 Productive Safety Net Programme Plus / Graduation with Resilience to Achieve Sustainable Development (PSNP Plus / GRAD): Building on PSNP Plus, a CARE‐led consortium of NGOs implements the GRAD program, which is designed to build adaptive capacity by focusing on vulnerability in food‐ insecure regions that are affected by climate change. Though PSNP Plus predated “resilience” per se, it used integrated, sequenced, and layered cross‐sectoral initiatives that focused on underlying structural causes of food insecurity and contributed overall to enhanced resilience capacity.
 Concern Worldwide: In the Horn of Africa and the Sahel, Concern is using a five‐step process that emphasizes multisector programming to strengthen community resilience to food and nutrition crises.4 As part of this process, Concern conducts extensive analysis of the key challenges and limitations communities face in achieving food and nutrition security and in protecting themselves from future risk. Concern’s integrated, holistic approach to resilience programming focuses on five key pathways to enhancing absorptive, adaptive, and transformative capacities.
 Welthungerhilfe: Though not designed as a “resilience” program per se, Welthungerhilfe’s project in Haiti is a good example of how long‐term, integrated programming that combines addressing the underlying root causes of food and nutrition insecurity with the use of timely and flexible funding mechanisms for emergencies can strengthen the resilience of smallholder farmers to food and nutrition shocks.5 Welthungerhilfe used a holistic approach to improve the absorptive and adaptive capacities of communities to anticipate and minimize risks and to cope with and recover from natural disasters.
 Catholic Relief Services (CRS): CRS’s strategy for building resilience capacity integrates elements of emergency response, disaster risk reduction, climate change adaptation, and livelihoods approaches to help vulnerable households and communities plan for and cope with shocks. CRS’s approach to resilience programming relies heavily on comprehensive (for instance, multihazard, multisector) analysis of vulnerability to risks and shocks, and it promotes community‐managed disaster risk reduction (CM‐DRR) to build the absorptive, adaptive, and transformative capacities of communities.
 Secure the Future: World Vision’s Secure the Future project in Tanzania offers a good example of a cross‐sectoral, long‐term approach to building resilience to economic and climatic shocks that focuses on three critical pillars of rural livelihoods: smallholder farming, natural resource management, and social safety nets. As a whole, the integrated and sequenced activities offer good potential for improving farmers’ absorptive and adaptive capacities.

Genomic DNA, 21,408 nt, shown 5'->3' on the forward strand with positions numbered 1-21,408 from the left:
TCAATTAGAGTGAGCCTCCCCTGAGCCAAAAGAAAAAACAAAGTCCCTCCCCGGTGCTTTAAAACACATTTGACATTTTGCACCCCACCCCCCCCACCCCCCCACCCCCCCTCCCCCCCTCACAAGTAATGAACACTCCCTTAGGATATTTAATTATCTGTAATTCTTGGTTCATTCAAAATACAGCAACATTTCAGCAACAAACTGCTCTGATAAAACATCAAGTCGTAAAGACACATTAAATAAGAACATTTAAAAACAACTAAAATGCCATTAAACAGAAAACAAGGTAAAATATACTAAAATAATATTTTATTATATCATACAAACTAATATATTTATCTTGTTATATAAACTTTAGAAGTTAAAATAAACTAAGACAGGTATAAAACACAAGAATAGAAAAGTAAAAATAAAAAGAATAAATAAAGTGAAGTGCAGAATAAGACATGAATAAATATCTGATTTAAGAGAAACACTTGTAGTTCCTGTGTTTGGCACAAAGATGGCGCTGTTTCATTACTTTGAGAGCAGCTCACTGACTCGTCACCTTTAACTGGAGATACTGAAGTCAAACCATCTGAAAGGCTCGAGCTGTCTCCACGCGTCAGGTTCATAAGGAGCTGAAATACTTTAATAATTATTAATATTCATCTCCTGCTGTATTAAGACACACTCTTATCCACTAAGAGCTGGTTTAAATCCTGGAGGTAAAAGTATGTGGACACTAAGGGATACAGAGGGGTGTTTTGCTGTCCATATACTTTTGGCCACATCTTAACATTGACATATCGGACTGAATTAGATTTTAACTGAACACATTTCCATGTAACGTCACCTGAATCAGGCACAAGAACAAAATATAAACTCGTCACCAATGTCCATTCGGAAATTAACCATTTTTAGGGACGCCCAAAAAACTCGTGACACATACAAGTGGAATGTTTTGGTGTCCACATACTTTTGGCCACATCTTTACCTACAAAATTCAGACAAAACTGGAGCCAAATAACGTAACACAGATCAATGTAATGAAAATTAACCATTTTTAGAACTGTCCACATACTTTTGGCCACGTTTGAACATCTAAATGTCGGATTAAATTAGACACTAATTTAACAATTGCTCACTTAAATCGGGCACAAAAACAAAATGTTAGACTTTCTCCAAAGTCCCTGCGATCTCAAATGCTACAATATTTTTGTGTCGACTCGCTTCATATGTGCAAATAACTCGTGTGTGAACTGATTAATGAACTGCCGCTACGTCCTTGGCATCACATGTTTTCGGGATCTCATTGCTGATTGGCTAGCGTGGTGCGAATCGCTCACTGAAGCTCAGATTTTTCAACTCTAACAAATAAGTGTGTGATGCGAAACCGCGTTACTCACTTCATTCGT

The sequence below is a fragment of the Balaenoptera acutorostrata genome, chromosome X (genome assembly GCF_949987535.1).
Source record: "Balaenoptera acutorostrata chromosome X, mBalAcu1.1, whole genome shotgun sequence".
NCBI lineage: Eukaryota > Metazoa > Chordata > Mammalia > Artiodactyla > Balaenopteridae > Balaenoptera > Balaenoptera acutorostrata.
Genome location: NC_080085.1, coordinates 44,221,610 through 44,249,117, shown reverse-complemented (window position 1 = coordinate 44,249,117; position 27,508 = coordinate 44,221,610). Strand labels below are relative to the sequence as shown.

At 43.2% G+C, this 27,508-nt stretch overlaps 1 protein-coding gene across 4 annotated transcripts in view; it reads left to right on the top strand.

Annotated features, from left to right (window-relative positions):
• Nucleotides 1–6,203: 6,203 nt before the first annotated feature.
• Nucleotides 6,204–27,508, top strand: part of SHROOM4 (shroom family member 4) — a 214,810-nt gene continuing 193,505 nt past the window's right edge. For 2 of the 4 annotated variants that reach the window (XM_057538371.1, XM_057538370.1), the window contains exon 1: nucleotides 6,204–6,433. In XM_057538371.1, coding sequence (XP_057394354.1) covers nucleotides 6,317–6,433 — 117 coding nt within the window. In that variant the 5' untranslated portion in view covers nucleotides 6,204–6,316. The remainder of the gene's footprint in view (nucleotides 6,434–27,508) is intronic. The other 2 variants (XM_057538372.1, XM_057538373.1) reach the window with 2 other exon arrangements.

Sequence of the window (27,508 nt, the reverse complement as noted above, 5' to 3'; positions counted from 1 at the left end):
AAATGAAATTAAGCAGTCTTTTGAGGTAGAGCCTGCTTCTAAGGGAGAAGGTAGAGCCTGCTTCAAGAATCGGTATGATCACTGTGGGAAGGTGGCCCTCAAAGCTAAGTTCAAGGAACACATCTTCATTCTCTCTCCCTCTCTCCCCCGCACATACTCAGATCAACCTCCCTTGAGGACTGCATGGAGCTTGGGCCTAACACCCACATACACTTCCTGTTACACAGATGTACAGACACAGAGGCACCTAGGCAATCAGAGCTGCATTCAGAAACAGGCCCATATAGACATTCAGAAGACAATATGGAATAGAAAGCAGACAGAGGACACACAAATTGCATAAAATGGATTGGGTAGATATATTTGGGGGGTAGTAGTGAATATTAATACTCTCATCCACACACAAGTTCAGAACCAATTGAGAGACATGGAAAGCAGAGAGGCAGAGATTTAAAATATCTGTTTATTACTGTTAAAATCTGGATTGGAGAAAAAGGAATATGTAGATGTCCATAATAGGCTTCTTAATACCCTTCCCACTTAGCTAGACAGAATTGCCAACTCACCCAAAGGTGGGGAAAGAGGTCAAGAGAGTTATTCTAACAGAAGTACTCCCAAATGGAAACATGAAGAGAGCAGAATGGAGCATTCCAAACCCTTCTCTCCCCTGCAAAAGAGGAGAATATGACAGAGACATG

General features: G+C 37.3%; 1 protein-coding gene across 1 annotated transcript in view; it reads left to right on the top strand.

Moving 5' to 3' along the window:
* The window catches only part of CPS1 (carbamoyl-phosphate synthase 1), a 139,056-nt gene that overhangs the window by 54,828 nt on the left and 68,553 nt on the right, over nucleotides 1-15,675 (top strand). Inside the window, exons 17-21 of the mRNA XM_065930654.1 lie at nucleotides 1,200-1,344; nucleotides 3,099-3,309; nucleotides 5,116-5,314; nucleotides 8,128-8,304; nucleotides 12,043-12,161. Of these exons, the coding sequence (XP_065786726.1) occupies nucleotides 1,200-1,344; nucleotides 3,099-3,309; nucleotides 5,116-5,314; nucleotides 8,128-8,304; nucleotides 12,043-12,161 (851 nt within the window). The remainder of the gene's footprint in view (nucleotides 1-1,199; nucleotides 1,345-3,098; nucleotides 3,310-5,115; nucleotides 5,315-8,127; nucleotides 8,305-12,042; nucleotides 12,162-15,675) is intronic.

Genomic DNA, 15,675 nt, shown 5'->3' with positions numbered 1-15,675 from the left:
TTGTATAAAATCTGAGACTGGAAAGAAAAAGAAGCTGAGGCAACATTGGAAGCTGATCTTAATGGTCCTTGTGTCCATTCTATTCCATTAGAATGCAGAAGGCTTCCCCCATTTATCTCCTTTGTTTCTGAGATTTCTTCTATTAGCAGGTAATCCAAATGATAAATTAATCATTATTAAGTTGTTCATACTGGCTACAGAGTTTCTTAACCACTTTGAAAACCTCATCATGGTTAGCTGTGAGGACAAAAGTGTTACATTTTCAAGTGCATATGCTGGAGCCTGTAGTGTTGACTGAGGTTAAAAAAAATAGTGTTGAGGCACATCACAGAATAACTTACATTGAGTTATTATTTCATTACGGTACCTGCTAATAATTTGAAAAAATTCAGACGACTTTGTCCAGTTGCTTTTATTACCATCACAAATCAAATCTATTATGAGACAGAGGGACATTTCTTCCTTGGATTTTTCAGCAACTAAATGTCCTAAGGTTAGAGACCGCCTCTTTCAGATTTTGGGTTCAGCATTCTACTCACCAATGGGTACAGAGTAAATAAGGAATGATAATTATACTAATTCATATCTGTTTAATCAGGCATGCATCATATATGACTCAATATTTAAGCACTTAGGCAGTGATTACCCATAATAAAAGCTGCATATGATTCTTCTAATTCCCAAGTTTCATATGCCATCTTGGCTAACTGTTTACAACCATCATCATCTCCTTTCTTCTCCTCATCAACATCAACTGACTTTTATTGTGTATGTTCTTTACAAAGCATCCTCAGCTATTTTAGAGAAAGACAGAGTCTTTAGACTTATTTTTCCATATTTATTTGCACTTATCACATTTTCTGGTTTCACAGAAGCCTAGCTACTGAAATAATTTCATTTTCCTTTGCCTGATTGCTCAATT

The ability to measure the relationship represented by resilience (that is, the relationship between shocks, responses, and future states of well‐being) requires that a number of substantive and structural features be present. Substantive features consist of initial‐ and end‐state, disturbance, and capacity measures. Structural and methodological features highlight how data will be collected: the scale of measurement

(individual, household, community, or systems), the temporal aspects of measurement (frequency, specific timing, and duration), and the type of measurement (objective, subjective, qualitative, quantitative). In terms of common practice among NGOs, all of the organizations collect information on the initial and subsequent states (the outcomes of interest) and some collect information on disturbances (but often retrospectively), but few collect information on all the capacities that contribute to resilience. The dominant scale of measurement is the household or community level, rarely the higher systems level.
A number of contextual challenges influence and shape NGO strategies for enhancing resilience capacity at the operational level. NGOs will not be able to transcend a number of these challenges without change on the part of donors, governments, and other high‐level stakeholders.
 Limited ability to facilitate transformational change: The ability of most NGOs to improve transformative capacity, particularly at a national level, is often limited by external factors beyond their control. Interventions designed to influence transformative capacities often require alteration of systems that are maintained and protected by influential stakeholders.6 NGO efforts to build transformative capacity at national and regional levels may be greatly enhanced through participation in higher‐level task forces that include government, UN actors, and donors (such as the Regional Inter‐ agency Standing Committee [RIASCO] and the Global Alliance for Resilience Initiative [AGIR]).
 Funding mechanisms: Many NGO efforts focus on short‐ term, stand‐alone projects rather than on longer‐term programs—those that comprise multiple, integrated, complementary, and often sequential projects, all working toward a cohesive goal. Much of this short‐term project focus can be traced to funding mechanisms, which are still geared toward demonstrating impact in the short term. Short funding cycles, such as those that typify humanitarian responses and initiatives focused on disaster risk reduction, often do not allow the time required to effectively promote and improve adaptive and transformative capacities, particularly those that address longer‐term enabling conditions necessary to remove structural causes of vulnerability. Resilience programming is best funded through a combination of short‐, medium‐, and long‐term funding streams that allow programs the flexibility to adapt to an evolving risk landscape.